First off, he shortened his name.
When he was helping to formulate and promote plans for the Guggenheim Helsinki, for which he was thought to be a likely choice for director, we knew him (scroll down) as Janne Gallen-Kallela-Sirén, director of the Helsinki Art Museum. Even Ari Wiseman, the Guggenheim’s deputy director, had difficulty pronouncing his name.
On the streets of Helsinki: Janne Sirén, left; Guggenheim director Richard Armstrong, center; Ari Wiseman, right. (Only Sirén convincingly looks like he might actually throw that snowball.)
With the Guggenheim’s northern lights now dimmed, the Albright-Knox Gallery, Buffalo (whose snowy climate rivals Finland’s), today announced that Janne Sirén, as he is now known, will become its new director, beginning this spring or summer. He succeeds long-time director Louis Grachos, who, strangely, was unmentioned in today’s press release. Also unmentioned was Sirén’s Guggenheim connection, although the release did appear to allude to it:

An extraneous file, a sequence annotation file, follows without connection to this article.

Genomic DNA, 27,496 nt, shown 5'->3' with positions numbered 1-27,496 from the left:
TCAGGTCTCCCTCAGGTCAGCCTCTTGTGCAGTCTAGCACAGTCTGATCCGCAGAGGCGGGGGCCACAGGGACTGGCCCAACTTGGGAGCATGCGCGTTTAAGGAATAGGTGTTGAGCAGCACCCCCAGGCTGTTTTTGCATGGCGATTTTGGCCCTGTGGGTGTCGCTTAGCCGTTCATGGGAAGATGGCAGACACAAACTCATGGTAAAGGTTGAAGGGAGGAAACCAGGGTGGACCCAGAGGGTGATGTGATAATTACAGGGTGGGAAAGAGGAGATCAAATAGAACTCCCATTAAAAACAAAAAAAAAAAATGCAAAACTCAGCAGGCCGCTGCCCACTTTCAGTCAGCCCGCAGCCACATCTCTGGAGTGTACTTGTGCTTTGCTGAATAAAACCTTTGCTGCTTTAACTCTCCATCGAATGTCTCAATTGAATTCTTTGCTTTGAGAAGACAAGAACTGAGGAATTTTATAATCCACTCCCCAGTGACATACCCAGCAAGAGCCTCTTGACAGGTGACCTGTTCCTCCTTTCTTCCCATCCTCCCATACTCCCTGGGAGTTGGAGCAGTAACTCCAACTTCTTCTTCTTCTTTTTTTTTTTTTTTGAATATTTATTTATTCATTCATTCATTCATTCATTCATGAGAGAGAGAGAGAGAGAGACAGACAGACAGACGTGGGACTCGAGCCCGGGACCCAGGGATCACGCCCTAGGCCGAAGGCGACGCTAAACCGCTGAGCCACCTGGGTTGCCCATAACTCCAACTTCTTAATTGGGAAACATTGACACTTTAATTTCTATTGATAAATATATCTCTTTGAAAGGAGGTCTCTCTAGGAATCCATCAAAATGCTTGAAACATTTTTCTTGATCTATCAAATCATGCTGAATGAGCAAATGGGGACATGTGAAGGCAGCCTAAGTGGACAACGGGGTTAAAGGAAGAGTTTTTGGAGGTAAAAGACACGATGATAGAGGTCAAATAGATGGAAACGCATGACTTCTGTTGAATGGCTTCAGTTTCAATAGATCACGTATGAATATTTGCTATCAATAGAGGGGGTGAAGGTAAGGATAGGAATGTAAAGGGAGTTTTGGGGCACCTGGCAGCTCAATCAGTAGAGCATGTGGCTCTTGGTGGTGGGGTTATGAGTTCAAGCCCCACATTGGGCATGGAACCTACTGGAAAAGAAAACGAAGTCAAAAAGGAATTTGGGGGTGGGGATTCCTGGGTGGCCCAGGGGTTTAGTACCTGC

Under the direction of Dr. Sirén, the Helsinki Art Museum has worked with partners around the globe, including some of the world’s largest art institutions.
The America-educated director was a prime mover in crafting the 186-page feasibility study for the Guggenheim’s hoped-for Scandinavian satellite. (My views on that are here.)
Karen Lee Spaulding continues as interim director at the Albright-Knox until Sirén (who was in Buffalo for the announcement) takes the helm. He praised “the Albright-Knox’s legacy of visionary collection development, its artist-centric approach and ability to institutionally reinvent itself over time”…not to mention its penchant for reinventing its collection.
Colin Dabkowski‘s interview of Sirén in today’s Buffalo News is here.